The drug susceptibility of the field isolates in monocyte-macrophage mouse cell-line (J774A.1) was analyzed in triplicate as describe previously with slight modifications [7]. Briefly, J774A.1 (5×104 cells/well) were grown in RPMI with 10% FBS in Labtek 8-well chamber slides (Nunc, New York, USA) and incubated at 37℃ for 24 hr to allow cell attachment, then the cells were infected with stationary phase promastigotes at a parasite to macrophage ratio of 10:1. After 4 hr incubation at 37℃, cells were washed for 3 times and incubated for 72 hr in the presence of serial dilution of Glucantime® (Sanofi-Aventis, Paris, France). Pentavalent antimony concentrations used for the sensitive isolate were 2, 4, 6, 8, 10, and 12 µg/ml, and the for resistant isolate were 35, 40, 45, 50, 55, 60, 65, and 70 µg/ml (the doses were obtained based on previous screening test). The fresh drug was added, and slides were incubated for an additional 72 hr, and then stained using Giemsa. The number of amastigotes in 100 randomly chosen macrophages was counted. The inhibitory concentration 50% (IC50) was calculated using the values for the number of amastigotes/macrophage. IC50 was defined as the effective dose of Glucantime® that reduces the survival of L. tropica by 50%.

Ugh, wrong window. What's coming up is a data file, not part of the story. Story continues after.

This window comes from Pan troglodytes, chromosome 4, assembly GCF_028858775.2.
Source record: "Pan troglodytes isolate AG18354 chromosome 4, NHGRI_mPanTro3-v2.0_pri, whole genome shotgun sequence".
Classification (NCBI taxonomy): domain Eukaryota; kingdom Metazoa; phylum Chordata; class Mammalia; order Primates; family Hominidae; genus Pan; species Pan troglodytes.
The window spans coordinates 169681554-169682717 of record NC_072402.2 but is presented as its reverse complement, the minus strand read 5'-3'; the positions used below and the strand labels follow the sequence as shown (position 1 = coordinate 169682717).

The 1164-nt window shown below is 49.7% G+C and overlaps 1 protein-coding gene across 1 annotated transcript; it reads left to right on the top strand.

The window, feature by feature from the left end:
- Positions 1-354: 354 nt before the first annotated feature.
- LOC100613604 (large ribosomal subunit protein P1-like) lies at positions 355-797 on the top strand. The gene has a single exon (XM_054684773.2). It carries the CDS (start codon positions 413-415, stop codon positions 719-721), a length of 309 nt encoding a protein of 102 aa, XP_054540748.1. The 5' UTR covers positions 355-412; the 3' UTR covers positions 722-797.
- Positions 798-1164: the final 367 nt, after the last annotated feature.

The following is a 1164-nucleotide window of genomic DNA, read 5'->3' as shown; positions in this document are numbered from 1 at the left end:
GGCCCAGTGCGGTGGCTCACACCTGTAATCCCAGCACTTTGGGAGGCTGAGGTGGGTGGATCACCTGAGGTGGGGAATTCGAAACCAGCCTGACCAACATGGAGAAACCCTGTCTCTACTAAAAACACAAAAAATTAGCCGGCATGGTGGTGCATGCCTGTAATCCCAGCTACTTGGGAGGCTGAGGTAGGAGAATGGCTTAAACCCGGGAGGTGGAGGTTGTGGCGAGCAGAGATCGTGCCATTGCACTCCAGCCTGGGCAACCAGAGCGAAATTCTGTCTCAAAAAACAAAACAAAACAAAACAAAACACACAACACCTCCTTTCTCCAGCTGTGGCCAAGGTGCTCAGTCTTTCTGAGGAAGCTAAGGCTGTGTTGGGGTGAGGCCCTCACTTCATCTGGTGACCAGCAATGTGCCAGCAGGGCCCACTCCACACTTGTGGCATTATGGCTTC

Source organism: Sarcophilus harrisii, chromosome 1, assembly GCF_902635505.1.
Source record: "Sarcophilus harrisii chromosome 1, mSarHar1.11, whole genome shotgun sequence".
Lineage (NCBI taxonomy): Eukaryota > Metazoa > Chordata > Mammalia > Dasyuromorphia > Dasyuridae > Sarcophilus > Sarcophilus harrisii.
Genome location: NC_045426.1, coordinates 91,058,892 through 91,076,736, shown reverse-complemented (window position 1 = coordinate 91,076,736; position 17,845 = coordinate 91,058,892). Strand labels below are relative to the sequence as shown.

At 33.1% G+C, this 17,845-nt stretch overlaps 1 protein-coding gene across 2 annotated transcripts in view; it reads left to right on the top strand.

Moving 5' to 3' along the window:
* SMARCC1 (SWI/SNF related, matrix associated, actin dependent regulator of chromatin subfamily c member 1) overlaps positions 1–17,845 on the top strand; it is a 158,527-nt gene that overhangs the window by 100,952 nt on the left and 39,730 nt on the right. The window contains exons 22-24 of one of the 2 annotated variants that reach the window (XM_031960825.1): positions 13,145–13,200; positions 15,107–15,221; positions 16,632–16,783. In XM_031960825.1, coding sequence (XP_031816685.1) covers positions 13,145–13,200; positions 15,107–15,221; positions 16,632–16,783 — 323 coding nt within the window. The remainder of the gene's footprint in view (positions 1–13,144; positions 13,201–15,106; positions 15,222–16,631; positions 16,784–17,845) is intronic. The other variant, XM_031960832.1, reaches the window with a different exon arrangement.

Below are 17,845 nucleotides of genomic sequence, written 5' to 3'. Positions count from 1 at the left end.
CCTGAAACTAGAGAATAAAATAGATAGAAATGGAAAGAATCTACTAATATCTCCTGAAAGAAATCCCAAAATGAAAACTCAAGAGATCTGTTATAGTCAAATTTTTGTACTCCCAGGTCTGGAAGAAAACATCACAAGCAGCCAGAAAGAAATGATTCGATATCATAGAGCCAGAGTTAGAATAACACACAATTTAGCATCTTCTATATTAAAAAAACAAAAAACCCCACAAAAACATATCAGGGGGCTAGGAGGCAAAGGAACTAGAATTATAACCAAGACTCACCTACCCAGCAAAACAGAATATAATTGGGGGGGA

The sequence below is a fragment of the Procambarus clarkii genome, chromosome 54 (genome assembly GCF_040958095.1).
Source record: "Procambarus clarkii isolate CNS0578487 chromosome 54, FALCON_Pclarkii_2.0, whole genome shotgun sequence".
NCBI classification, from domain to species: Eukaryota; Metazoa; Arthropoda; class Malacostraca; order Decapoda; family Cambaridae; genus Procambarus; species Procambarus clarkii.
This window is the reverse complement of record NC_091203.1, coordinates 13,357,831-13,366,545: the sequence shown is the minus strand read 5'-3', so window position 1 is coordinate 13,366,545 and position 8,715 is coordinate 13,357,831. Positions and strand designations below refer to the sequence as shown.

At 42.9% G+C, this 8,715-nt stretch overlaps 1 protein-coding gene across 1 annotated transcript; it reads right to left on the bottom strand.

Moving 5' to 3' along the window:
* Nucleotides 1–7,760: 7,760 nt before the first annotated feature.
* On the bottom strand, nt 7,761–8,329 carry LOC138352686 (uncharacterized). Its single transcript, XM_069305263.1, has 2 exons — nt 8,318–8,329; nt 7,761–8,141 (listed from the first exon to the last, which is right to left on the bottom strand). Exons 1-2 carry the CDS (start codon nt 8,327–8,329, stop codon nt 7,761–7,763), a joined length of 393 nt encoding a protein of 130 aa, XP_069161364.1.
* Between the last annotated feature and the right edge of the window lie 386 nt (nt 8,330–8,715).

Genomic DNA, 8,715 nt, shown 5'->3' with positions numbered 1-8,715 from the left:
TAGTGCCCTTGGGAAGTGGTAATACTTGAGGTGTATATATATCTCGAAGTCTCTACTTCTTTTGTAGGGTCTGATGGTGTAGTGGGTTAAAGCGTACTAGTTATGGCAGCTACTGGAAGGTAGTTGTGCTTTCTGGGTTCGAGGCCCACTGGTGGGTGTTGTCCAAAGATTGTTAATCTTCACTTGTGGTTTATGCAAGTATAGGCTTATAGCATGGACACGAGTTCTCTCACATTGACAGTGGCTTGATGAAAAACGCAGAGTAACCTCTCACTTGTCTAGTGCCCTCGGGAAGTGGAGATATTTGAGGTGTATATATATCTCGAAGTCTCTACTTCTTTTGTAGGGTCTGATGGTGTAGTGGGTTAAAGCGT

RNA extraction

Total RNA extraction was carried out using Tripure isolation reagent (Roch, Mannheim, Germany) according to the manufacture's instructions with minor modifications. Briefly, 1×108 log-phase promastigotes of sensitive and resistant isolates were harvested and lysed using Tripure reagent. The lysate was mixed with chloroform and vortexed vigorously, and then centrifuged at 12,000 g for 15 min at 4℃. Afterwards, the upper colorless phase was precipitated by adding isopropanol and washed with 75% ethanol. Finally, the precipitated RNA was dried at room temperature and dissolved in RNase free water. The quantity and quality of RNA were analyzed using nanodrop (ND-1000, Thermo Scientific Fisher, Waltham, Massachusetts, USA) and gel electrophoresis, respectively. To avoid any genomic contamination, RNA was treated with DNase (Qiagen, Hilden, Germany) according to the manufacture's protocols.